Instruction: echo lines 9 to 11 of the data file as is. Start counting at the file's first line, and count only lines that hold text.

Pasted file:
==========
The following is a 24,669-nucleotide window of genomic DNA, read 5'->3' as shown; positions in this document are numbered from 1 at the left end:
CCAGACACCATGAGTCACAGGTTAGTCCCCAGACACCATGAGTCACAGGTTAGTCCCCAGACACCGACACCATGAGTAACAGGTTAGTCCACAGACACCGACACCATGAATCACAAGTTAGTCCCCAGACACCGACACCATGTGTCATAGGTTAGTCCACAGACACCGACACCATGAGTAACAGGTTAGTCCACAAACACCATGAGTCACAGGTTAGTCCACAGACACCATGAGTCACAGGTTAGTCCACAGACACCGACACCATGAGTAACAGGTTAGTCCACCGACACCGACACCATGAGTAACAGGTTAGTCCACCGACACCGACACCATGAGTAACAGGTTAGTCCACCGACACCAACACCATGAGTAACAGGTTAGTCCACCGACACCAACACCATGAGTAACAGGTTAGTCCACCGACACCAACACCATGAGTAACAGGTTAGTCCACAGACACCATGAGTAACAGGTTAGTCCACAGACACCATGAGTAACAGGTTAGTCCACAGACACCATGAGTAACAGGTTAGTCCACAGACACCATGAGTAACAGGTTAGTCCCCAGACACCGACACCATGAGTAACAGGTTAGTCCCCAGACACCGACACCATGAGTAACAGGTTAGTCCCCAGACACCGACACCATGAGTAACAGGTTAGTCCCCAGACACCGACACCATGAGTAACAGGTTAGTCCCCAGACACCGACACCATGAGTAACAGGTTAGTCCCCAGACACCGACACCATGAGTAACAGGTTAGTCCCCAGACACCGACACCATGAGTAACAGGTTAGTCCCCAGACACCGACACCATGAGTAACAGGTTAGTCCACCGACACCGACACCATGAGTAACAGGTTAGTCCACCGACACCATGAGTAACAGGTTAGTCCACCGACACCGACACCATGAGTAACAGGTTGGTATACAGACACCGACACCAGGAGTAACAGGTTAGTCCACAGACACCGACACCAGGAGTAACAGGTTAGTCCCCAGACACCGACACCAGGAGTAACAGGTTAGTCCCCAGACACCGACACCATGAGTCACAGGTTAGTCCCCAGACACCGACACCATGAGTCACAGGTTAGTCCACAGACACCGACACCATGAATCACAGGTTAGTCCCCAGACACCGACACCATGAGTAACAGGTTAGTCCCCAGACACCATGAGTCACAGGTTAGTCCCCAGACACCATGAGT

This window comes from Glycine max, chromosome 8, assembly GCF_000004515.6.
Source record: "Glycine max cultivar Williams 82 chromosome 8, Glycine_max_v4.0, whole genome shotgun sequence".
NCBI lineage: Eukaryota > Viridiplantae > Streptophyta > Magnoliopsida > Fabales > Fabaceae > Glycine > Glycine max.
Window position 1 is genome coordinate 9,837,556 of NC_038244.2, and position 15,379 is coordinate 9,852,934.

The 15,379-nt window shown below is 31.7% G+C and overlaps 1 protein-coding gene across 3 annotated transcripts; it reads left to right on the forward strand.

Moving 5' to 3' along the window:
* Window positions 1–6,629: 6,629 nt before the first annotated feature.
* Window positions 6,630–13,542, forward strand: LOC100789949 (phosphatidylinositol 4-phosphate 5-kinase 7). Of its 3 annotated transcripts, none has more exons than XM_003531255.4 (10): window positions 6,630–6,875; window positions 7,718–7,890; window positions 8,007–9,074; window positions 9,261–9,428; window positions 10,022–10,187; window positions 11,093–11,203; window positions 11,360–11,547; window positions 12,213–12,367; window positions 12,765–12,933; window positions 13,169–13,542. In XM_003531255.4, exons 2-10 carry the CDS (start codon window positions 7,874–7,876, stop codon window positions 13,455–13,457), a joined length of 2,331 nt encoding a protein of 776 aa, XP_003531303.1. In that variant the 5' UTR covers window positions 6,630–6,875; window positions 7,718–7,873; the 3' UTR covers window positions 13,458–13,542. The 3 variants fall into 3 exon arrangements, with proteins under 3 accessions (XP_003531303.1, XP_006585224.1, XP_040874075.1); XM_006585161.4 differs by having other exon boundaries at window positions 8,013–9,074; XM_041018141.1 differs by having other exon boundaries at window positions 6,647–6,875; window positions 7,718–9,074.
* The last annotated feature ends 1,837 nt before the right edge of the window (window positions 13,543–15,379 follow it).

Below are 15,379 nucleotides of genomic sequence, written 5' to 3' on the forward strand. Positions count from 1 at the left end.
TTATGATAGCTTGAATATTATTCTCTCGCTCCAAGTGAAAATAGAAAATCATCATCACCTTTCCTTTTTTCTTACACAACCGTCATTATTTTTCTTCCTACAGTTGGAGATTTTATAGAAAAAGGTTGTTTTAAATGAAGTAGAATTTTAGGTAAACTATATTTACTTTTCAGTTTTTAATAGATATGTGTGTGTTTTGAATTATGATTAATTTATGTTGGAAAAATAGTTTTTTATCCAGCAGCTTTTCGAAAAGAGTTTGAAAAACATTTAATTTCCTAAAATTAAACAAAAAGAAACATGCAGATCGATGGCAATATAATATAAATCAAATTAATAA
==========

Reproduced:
* Window positions 1–6,629: 6,629 nt before the first annotated feature.
* Window positions 6,630–13,542, forward strand: LOC100789949 (phosphatidylinositol 4-phosphate 5-kinase 7). Of its 3 annotated transcripts, none has more exons than XM_003531255.4 (10): window positions 6,630–6,875; window positions 7,718–7,890; window positions 8,007–9,074; window positions 9,261–9,428; window positions 10,022–10,187; window positions 11,093–11,203; window positions 11,360–11,547; window positions 12,213–12,367; window positions 12,765–12,933; window positions 13,169–13,542. In XM_003531255.4, exons 2-10 carry the CDS (start codon window positions 7,874–7,876, stop codon window positions 13,455–13,457), a joined length of 2,331 nt encoding a protein of 776 aa, XP_003531303.1. In that variant the 5' UTR covers window positions 6,630–6,875; window positions 7,718–7,873; the 3' UTR covers window positions 13,458–13,542. The 3 variants fall into 3 exon arrangements, with proteins under 3 accessions (XP_003531303.1, XP_006585224.1, XP_040874075.1); XM_006585161.4 differs by having other exon boundaries at window positions 8,013–9,074; XM_041018141.1 differs by having other exon boundaries at window positions 6,647–6,875; window positions 7,718–9,074.
* The last annotated feature ends 1,837 nt before the right edge of the window (window positions 13,543–15,379 follow it).